As the UK government announce an end to covid-19 restrictions in England, Christine Peters and Tom Lawton discuss why they will still be wearing a mask
Masked or unmasked? That is the defining question of the hour.
This pandemic-age dilemma has boomeranged into sharp focus once again with the much hyped “Freedom Day” looming on 19 July in England. Memories of early 2020 re-play when medical experts and the government are once again at loggerheads over the likely utility of general public use of face coverings or masks. During the first wave of covid-19 the debate became an ideological touchstone in USA politics, while East Asian countries looked on bemused at the song and dance being made in Europe about something that is a long standing, culturally normalised practice in East Asia.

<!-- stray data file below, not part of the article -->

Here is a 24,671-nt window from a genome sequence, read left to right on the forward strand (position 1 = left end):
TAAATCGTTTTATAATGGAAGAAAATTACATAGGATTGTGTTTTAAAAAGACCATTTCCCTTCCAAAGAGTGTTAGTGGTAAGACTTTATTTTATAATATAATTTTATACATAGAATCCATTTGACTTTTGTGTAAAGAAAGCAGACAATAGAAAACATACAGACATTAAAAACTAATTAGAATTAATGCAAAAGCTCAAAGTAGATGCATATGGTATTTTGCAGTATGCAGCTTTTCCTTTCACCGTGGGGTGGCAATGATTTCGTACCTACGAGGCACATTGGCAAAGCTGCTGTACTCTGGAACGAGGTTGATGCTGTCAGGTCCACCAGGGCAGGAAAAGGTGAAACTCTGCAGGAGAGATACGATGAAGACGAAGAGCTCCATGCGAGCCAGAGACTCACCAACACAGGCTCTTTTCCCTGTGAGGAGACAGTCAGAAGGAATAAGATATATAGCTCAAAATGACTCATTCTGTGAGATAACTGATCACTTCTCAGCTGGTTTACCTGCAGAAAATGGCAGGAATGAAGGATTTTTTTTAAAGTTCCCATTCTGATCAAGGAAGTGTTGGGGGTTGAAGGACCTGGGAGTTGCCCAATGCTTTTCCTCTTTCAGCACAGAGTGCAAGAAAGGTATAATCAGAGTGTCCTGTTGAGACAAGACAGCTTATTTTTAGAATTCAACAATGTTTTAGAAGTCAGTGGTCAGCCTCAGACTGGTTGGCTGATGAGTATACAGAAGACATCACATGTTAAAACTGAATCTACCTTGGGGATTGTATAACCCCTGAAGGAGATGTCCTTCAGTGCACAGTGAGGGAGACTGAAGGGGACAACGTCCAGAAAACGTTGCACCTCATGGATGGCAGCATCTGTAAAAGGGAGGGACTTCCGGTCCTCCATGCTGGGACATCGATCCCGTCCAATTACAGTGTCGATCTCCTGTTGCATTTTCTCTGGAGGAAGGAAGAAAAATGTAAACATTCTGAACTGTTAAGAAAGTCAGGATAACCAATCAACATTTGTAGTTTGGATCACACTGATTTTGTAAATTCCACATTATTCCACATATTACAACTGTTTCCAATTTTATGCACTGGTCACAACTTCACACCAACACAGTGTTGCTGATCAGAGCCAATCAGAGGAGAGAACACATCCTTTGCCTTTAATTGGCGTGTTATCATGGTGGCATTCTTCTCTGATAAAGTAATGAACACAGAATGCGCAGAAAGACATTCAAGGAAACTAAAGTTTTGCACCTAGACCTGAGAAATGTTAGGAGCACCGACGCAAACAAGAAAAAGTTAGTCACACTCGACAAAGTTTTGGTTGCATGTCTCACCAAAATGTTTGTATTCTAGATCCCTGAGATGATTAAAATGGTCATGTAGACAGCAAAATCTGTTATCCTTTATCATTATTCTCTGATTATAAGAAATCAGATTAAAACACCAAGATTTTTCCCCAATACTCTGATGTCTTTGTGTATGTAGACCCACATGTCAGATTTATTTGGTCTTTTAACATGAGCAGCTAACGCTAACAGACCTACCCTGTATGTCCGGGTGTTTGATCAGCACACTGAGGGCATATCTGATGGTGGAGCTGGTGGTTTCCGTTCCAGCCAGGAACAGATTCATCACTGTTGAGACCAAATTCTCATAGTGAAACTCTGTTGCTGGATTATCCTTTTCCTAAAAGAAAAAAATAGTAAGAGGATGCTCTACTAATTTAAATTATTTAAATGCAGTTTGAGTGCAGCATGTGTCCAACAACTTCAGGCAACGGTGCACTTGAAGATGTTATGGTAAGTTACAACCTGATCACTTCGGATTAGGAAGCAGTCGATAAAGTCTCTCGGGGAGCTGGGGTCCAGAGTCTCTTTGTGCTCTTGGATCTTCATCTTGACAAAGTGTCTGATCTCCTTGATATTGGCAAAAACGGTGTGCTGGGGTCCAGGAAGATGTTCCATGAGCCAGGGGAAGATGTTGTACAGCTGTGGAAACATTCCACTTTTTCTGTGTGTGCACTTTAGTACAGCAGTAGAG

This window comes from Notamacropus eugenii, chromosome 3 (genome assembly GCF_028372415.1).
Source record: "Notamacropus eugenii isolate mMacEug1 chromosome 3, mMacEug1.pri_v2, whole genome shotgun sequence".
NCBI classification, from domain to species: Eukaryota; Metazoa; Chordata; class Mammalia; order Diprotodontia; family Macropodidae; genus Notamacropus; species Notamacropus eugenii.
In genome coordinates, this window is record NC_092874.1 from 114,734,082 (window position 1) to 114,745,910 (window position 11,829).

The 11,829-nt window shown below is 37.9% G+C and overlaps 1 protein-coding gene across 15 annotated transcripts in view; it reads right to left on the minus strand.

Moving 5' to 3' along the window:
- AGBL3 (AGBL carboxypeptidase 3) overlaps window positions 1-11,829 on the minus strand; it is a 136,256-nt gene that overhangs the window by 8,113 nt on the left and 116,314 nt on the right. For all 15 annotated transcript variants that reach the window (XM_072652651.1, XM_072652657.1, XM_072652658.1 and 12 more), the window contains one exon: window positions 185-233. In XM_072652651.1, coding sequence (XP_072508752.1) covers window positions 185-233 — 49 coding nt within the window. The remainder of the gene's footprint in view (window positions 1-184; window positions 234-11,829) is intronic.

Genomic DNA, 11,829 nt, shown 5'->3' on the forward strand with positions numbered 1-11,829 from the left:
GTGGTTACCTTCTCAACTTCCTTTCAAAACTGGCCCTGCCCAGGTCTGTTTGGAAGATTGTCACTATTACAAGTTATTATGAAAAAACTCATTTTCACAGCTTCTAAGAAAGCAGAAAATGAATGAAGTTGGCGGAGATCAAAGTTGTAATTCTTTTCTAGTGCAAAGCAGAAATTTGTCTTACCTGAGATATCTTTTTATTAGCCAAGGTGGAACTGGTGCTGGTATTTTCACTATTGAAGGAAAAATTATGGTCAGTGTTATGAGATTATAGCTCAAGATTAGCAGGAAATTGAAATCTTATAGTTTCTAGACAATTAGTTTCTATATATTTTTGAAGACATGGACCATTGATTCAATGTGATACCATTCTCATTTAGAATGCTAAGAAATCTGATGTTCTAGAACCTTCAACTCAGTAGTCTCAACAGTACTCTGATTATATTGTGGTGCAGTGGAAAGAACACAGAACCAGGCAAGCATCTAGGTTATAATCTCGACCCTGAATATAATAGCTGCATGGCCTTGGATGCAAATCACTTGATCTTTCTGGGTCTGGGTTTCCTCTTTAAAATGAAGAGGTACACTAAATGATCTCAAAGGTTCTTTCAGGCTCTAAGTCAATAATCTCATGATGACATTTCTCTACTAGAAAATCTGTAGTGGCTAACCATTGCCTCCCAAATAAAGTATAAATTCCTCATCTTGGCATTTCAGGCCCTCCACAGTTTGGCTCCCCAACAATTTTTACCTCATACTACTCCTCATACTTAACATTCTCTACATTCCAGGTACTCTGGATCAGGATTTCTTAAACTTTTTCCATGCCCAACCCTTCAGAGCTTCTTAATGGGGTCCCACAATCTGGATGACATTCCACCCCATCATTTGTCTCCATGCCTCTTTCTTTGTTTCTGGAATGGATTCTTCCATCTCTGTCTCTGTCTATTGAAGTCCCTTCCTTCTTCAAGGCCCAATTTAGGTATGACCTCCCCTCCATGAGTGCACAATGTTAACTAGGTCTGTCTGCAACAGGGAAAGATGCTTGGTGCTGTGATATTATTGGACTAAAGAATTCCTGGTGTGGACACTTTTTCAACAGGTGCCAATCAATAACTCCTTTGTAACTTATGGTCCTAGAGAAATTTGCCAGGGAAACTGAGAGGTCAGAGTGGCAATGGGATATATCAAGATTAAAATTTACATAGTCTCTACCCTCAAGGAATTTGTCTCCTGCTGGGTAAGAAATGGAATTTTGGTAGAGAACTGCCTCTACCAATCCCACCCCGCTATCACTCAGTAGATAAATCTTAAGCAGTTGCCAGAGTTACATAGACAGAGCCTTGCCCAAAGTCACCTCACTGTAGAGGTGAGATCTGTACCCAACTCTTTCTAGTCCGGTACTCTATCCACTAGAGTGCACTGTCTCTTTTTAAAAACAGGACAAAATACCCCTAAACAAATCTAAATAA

In the UK some high profile medics initially denounced the idea as dangerous and risky, while others strongly supported the measure based on a mechanistic understanding of transmission and historical evidence base. The objections cited against masks have ranged from masks being a fomite risk, the risk that the general public won’t use them properly, increased risk taking behaviours, childhood developmental issues, an impingement on individual freedoms, and concerns about depleting stock for healthcare professionals.